Alvarado began gaining popularity after he denounced the court’s decision on this matter. His opposition to the gay marriage ruling connected with the group of voters who fall under this “nativist” category. They see Alvarado as a champion of their nation’s beliefs. Their beliefs may be rooted in a distrust of international systems, but is also likely rooted in religious and cultural bias. They have banded together over their commonalities in these arenas and have turned against those who do not share these beliefs, namely the Citizen’s Action Party which they will face in the upcoming election.


These people identify with Alvarado because they understand his outsider narrative. Their government made a decision that cuts across their core political beliefs and does not align with their values. They feel ignored and frustrated that they are not being well-represented. Alvarado has championed this resentment, making the gay marriage ruling his main issue of interest. The PRN heavily supports his decision to have Costa Rica leave the court if he is elected.


This outsider group could prove to be very dangerous for Costa Rica’s democracy. It hardens each group’s position on issues and makes political compromise nearly impossible due to polarization. It creates instability within a regime. And it threatens the culture and values of Costa Rica as a whole by only accepting one set of values as correct and relevant. Alvarado may be an outsider, but his nativist supporters will play a huge role in his path to the inside. The upcoming run-off election will play a large part in determining what ideals Costa Rica will hold and the state of its democracy moving forward.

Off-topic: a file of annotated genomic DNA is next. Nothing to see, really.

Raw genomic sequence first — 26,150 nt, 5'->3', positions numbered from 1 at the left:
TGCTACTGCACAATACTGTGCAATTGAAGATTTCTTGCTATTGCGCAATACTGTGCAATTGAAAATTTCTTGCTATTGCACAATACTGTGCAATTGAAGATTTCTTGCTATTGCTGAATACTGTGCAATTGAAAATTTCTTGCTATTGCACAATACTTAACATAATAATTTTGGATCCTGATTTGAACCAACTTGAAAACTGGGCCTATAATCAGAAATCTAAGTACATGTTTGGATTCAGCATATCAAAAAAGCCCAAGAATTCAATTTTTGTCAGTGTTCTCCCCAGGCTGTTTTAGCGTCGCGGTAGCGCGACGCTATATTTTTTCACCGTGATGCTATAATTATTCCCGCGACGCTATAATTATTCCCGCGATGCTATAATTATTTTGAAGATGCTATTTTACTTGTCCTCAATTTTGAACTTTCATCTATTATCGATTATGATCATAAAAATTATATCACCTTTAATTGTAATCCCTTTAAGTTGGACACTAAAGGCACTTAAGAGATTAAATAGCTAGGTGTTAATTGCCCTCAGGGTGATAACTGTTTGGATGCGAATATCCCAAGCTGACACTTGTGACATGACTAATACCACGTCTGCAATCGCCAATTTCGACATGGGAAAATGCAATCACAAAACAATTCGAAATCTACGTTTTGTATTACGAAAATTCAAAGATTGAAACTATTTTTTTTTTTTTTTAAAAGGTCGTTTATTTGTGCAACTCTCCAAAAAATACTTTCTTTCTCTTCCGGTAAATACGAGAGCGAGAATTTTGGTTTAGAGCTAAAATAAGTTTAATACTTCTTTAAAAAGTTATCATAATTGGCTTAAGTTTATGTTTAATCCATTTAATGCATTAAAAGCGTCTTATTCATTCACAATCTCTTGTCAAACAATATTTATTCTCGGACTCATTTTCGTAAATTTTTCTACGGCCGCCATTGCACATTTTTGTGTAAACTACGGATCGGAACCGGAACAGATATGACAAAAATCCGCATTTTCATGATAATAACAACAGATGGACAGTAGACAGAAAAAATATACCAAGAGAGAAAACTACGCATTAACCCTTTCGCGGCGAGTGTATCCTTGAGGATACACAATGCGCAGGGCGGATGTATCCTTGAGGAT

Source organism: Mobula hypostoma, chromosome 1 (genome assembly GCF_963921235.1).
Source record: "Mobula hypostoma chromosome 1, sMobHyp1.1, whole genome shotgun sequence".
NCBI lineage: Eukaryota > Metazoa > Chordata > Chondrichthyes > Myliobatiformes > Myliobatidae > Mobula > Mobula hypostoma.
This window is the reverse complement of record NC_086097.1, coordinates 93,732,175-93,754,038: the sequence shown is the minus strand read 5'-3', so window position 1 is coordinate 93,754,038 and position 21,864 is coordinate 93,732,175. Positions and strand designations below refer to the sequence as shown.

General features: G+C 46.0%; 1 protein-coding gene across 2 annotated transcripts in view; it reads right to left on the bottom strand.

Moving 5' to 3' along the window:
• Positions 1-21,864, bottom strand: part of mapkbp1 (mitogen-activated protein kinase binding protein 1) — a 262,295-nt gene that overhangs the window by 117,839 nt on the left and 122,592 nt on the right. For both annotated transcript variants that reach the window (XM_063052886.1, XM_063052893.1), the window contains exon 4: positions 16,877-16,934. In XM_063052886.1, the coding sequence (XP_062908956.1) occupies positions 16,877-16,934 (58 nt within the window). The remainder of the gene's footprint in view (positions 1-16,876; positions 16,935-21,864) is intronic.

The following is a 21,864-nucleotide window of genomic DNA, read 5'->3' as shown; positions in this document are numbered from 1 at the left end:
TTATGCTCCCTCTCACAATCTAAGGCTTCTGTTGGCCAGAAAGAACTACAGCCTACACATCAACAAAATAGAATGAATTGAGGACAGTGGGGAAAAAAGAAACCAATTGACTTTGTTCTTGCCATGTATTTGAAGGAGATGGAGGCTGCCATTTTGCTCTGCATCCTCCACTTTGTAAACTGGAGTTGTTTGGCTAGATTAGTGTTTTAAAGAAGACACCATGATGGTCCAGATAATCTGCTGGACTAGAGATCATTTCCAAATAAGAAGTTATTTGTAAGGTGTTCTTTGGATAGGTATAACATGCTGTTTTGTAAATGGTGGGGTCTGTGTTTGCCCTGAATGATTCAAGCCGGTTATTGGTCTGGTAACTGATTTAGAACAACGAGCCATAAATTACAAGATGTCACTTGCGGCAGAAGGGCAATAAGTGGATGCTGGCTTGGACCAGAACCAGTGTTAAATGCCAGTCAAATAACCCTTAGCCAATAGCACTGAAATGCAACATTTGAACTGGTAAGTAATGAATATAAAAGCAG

Kuran, Timur. 2016. “Founts of Democratic Erosion: Intolerant Communities.” Paper prepared for the Bright Line Watch Conference, Yale University.


Malkin, Elisabeth. “In Costa Rica Election, Gay-Marriage Foe Takes First Round.” The New York Times, The New York Times, 5 Feb. 2018.


Mora, Ana Chacón. “The Evangelical Wave Hits Democracy in Costa Rica.” Democracia Abierta, 20 Mar. 2018.


Photo Credit to Arnulfo Franco of the Associated Press via the New York Times, Feb. 5, 2018.

1 Comment

  1. John Stayton

    April 27, 2018 at 8:13 pm

    I find your post to be very interesting and thought provoking. This situation in Costa Rica shows that majority rule can be problematic for minority populations. If Fabricio Alvarado is elected in the coming weeks it would on one hand show that the electoral process is strong. An outsider being able to join the highest office in the Costa Rican government shows that it is not a country controlled by elites. However it could also be disastrous for minority populations, specifically those in the LGBTQ community.
    The cornerstone of democracy is the ability to chose your representatives through an electoral process. It sounds like a great thing for democracy. However it appears that in this situation a freely and fairly elected individual could cause democracy to decline as a result of his prejudice against the LGBTQ community. While I don’t think this is a unique phenomenon historically speaking, it begs the question “Is majority rule the best route for democracy?” It would seem to me that a form of power sharing would benefit Costa Rica and its minority populations. What are your thoughts on this? Do you think that the structure of the government is the problem or the people who are supporting Fabricio Alvarado? What do you think can be done to protect the LGBTQ community in Costa Rica?

Leave a Reply